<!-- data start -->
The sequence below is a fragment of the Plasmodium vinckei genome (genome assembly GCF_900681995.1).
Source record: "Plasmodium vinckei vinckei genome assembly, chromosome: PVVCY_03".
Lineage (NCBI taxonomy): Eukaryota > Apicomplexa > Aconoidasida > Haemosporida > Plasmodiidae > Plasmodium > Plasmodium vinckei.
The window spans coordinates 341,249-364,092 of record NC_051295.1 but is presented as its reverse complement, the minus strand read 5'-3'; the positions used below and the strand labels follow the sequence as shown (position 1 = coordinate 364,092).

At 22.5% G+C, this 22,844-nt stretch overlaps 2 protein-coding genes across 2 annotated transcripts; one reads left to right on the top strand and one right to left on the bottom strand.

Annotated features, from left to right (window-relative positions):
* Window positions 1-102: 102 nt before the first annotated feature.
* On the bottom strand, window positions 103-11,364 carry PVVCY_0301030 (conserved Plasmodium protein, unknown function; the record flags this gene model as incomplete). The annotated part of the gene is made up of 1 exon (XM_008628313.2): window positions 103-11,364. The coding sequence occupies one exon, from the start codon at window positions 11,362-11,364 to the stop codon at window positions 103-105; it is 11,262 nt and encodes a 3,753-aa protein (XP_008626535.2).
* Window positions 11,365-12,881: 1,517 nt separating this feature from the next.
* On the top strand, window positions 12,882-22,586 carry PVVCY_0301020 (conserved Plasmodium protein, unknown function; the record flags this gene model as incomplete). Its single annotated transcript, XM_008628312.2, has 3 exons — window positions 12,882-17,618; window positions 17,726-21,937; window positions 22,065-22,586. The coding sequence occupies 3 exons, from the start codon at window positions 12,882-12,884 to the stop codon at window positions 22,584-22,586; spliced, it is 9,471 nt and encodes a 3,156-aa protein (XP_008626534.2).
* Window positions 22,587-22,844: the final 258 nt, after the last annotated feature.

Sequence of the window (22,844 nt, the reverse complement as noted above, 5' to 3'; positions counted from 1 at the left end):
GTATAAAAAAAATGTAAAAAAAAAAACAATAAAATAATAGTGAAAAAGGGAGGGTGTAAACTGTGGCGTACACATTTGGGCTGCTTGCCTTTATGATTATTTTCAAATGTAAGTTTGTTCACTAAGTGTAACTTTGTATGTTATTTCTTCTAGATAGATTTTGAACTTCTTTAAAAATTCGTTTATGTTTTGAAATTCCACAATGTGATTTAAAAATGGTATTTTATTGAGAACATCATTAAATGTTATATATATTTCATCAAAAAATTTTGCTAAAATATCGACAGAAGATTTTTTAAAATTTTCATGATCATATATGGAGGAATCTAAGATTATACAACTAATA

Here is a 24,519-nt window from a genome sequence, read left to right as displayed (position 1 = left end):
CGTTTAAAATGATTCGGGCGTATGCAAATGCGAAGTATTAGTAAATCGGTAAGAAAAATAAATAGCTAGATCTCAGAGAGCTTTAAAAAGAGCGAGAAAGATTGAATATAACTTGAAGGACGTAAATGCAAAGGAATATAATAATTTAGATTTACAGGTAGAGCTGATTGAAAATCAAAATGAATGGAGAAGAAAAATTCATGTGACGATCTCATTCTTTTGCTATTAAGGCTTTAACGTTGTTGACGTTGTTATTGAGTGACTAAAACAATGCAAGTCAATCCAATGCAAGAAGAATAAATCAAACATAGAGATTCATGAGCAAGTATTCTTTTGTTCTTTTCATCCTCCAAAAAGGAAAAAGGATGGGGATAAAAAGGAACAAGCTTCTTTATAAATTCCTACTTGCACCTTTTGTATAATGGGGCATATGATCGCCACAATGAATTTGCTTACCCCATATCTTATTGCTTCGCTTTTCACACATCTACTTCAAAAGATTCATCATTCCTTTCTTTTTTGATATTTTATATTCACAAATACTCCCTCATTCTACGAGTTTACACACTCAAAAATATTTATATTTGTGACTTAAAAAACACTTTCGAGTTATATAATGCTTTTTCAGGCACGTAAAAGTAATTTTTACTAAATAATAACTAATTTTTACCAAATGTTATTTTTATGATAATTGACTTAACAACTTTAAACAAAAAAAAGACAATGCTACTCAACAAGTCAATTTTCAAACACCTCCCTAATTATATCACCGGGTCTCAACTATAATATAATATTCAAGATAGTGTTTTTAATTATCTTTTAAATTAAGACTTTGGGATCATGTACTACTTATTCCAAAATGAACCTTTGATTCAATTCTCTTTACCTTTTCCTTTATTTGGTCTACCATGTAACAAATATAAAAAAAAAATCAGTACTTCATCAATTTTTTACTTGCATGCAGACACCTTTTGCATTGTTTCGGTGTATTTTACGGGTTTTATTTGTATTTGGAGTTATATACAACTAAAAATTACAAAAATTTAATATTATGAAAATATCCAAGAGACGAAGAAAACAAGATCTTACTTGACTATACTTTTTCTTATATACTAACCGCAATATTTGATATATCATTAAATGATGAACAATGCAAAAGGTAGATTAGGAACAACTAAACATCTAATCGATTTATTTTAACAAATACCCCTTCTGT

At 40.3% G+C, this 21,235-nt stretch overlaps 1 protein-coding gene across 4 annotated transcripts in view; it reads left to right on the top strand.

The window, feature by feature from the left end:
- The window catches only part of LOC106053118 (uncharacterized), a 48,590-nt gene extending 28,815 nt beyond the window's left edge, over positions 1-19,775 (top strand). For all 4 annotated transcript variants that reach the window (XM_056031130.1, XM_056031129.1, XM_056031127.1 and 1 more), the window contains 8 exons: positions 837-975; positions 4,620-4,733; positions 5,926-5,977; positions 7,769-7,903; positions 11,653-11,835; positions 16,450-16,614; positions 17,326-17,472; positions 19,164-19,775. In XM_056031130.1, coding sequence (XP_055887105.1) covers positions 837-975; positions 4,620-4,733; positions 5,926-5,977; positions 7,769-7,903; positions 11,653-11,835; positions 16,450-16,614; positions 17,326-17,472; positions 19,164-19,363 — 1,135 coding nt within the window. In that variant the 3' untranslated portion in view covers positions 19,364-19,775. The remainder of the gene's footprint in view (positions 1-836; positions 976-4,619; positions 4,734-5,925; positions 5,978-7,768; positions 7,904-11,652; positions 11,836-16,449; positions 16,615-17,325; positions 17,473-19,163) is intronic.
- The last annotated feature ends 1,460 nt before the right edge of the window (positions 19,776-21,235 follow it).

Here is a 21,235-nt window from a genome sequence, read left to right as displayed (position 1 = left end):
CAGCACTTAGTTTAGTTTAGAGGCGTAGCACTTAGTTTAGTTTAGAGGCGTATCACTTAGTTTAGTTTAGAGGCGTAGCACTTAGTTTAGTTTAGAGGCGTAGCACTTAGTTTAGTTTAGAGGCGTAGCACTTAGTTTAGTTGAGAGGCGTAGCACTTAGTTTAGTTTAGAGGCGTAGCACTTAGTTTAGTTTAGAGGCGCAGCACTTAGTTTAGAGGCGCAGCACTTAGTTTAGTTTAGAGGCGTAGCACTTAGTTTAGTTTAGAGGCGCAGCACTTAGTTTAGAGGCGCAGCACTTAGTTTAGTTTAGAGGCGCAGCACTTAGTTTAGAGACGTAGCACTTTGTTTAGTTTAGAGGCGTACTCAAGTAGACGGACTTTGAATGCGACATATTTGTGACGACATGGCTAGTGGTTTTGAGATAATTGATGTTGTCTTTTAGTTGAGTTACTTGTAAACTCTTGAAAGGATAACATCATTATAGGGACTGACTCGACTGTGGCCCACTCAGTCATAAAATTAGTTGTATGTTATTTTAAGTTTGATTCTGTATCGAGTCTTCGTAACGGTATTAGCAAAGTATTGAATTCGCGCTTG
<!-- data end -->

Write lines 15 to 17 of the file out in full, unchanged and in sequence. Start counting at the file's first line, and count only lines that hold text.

CGTTTAAAATGATTCGGGCGTATGCAAATGCGAAGTATTAGTAAATCGGTAAGAAAAATAAATAGCTAGATCTCAGAGAGCTTTAAAAAGAGCGAGAAAGATTGAATATAACTTGAAGGACGTAAATGCAAAGGAATATAATAATTTAGATTTACAGGTAGAGCTGATTGAAAATCAAAATGAATGGAGAAGAAAAATTCATGTGACGATCTCATTCTTTTGCTATTAAGGCTTTAACGTTGTTGACGTTGTTATTGAGTGACTAAAACAATGCAAGTCAATCCAATGCAAGAAGAATAAATCAAACATAGAGATTCATGAGCAAGTATTCTTTTGTTCTTTTCATCCTCCAAAAAGGAAAAAGGATGGGGATAAAAAGGAACAAGCTTCTTTATAAATTCCTACTTGCACCTTTTGTATAATGGGGCATATGATCGCCACAATGAATTTGCTTACCCCATATCTTATTGCTTCGCTTTTCACACATCTACTTCAAAAGATTCATCATTCCTTTCTTTTTTGATATTTTATATTCACAAATACTCCCTCATTCTACGAGTTTACACACTCAAAAATATTTATATTTGTGACTTAAAAAACACTTTCGAGTTATATAATGCTTTTTCAGGCACGTAAAAGTAATTTTTACTAAATAATAACTAATTTTTACCAAATGTTATTTTTATGATAATTGACTTAACAACTTTAAACAAAAAAAAGACAATGCTACTCAACAAGTCAATTTTCAAACACCTCCCTAATTATATCACCGGGTCTCAACTATAATATAATATTCAAGATAGTGTTTTTAATTATCTTTTAAATTAAGACTTTGGGATCATGTACTACTTATTCCAAAATGAACCTTTGATTCAATTCTCTTTACCTTTTCCTTTATTTGGTCTACCATGTAACAAATATAAAAAAAAAATCAGTACTTCATCAATTTTTTACTTGCATGCAGACACCTTTTGCATTGTTTCGGTGTATTTTACGGGTTTTATTTGTATTTGGAGTTATATACAACTAAAAATTACAAAAATTTAATATTATGAAAATATCCAAGAGACGAAGAAAACAAGATCTTACTTGACTATACTTTTTCTTATATACTAACCGCAATATTTGATATATCATTAAATGATGAACAATGCAAAAGGTAGATTAGGAACAACTAAACATCTAATCGATTTATTTTAACAAATACCCCTTCTGT

At 40.3% G+C, this 21,235-nt stretch overlaps 1 protein-coding gene across 4 annotated transcripts in view; it reads left to right on the top strand.

The window, feature by feature from the left end: